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Saturday, May 21st, 2022

Bipartisan, bicameral legislation seeks strengthened domestic pharmaceutical supply chains

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With the introduction of the House version of the Strengthening Supply Chains for Servicemembers and Security Act (H.R. 6374), U.S. Reps. Chrissy Houlahan (D-PA) and Peter Meier (R-MI) this week sought to bolster cut overreliance on foreign pharmaceuticals and strengthen the domestic supply chain.

“Our service members sacrifice so much for our country, and they deserve reliable access to pharmaceuticals like antibiotics and high blood pressure medicine,” Houlahan said. “But that access is being threatened by our supply chain vulnerabilities and overreliance on foreign manufacturers.”

The legislation is a partner to Senate legislation introduced by U.S. Sens. Marco Rubio (R-FL) and Elizabeth Warren (D-MA) in November 2021. Both bills would require six steps, split between various defense agencies.

First, the Under Secretary of Defense for Acquisition and Sustainment and Director of the Defense Health Agency would each have to develop and issue implementing guidance for risk management of the Department of Defense supply chain for DoD material, such as pharmaceuticals. The former would also have to seek federal legislation requiring pharmaceutical manufacturers to include APIs and final drug product country of origin information on pharmaceutical packaging, as well as further review of other information gaps.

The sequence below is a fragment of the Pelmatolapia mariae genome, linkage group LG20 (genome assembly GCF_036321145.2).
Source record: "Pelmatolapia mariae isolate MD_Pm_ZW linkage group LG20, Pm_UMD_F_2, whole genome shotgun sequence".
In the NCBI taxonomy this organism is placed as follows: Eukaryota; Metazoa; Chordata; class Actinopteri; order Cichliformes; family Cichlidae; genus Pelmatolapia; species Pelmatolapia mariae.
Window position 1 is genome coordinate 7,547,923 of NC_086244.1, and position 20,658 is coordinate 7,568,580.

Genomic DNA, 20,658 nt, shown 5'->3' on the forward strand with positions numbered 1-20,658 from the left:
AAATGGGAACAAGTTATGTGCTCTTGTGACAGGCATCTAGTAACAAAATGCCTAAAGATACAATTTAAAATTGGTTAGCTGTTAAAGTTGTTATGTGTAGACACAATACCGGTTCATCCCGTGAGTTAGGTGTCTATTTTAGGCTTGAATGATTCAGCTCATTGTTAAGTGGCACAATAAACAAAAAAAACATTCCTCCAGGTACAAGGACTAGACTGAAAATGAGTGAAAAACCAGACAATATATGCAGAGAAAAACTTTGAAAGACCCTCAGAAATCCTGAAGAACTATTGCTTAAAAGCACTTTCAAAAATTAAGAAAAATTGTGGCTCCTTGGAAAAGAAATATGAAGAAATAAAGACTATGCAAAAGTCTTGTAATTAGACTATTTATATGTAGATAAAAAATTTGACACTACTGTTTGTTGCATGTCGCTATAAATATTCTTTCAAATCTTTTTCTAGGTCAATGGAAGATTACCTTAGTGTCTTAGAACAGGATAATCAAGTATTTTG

Separately, the Director of the DHA would need to create a chartered workgroup to determine risks to the pharmaceutical supply chain and identify pharmaceuticals deemed critical to beneficiary care at DoD military treatment facilities. Policy would need to be established to allocate resources rendered scarce in case of future supply disruptions.

Lastly, the Director of the Defense Logistics Agency would need to modify their agency’s instructions to require troop support to coordinate annually with Military Service customers and conduct responsiveness testing of the agency’s contingency contracts for pharmaceuticals. Going forward, annual Warstopper Program reports would also need to include contract responsiveness testing results.

“Our country’s significant supply chain vulnerabilities have been exposed during the COVID-19 crisis, and they continue to be problematic,” Meijer said. “The Department of Defense Inspector General provided clear recommendations to combat the weaknesses specifically in our pharmaceutical supply chain, and our bill will put these policies into action. We cannot continue our foreign dependence on critical, lifesaving drugs, and I am proud to help lead the effort to reduce this dependency.”

All demands in the bill were based on recommendations from a DoD Office of the Inspector General report issued in September 2021.